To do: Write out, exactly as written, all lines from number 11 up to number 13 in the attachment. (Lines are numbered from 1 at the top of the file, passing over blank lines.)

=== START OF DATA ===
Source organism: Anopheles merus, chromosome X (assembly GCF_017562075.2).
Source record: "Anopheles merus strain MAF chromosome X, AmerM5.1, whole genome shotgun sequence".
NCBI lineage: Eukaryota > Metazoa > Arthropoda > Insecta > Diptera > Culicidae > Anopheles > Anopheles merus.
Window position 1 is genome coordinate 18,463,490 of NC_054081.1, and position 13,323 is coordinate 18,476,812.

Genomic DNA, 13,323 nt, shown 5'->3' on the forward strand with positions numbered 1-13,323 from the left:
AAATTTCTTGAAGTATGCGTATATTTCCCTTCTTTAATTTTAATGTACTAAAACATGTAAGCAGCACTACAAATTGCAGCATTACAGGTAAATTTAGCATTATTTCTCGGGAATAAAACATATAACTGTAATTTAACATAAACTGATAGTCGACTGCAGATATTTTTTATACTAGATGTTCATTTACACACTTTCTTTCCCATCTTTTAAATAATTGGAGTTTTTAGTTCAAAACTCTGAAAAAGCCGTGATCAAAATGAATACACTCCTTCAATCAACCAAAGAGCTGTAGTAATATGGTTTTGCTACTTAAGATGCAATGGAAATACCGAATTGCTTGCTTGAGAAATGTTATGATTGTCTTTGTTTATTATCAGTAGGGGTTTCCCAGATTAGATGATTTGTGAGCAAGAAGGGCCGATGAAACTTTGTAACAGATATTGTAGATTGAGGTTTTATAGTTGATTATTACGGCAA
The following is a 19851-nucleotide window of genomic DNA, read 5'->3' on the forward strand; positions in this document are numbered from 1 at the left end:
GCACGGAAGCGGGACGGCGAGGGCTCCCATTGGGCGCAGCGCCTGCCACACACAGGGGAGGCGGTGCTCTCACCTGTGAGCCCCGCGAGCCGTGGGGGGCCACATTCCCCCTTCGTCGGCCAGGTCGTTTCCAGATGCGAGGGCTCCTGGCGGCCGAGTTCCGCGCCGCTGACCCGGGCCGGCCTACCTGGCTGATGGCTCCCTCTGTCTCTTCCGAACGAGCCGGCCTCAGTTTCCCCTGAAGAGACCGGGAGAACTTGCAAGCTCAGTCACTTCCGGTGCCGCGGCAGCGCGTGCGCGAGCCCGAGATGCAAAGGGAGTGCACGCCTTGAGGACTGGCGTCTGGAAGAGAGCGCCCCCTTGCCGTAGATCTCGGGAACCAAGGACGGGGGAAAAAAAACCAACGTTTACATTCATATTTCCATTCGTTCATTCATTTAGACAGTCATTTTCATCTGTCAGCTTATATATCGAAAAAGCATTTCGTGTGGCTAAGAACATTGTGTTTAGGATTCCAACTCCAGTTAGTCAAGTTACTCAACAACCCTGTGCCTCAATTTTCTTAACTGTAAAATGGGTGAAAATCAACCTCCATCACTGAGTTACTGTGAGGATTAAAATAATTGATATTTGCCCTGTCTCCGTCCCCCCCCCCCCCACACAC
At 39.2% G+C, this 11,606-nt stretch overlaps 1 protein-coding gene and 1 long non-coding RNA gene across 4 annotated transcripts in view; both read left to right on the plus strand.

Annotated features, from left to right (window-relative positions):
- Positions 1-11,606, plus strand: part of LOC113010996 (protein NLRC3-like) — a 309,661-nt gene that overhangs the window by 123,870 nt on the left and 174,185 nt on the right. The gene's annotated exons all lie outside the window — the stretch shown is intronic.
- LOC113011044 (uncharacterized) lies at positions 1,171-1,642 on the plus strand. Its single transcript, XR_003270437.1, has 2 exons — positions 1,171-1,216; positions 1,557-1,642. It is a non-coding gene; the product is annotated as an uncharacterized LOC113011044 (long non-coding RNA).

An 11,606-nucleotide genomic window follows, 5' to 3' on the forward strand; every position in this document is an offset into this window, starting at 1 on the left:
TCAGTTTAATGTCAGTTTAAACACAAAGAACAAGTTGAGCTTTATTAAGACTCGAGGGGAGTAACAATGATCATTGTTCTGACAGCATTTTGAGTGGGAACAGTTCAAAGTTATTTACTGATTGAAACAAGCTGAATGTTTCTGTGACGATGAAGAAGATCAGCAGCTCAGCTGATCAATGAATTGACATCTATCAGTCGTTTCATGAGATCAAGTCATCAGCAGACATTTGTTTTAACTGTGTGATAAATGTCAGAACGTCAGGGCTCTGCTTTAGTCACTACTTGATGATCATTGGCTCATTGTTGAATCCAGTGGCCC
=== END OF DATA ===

- Positions 1-11,606, plus strand: part of LOC113010996 (protein NLRC3-like) — a 309,661-nt gene that overhangs the window by 123,870 nt on the left and 174,185 nt on the right. The gene's annotated exons all lie outside the window — the stretch shown is intronic.
- LOC113011044 (uncharacterized) lies at positions 1,171-1,642 on the plus strand. Its single transcript, XR_003270437.1, has 2 exons — positions 1,171-1,216; positions 1,557-1,642. It is a non-coding gene; the product is annotated as an uncharacterized LOC113011044 (long non-coding RNA).

An 11,606-nucleotide genomic window follows, 5' to 3' on the forward strand; every position in this document is an offset into this window, starting at 1 on the left: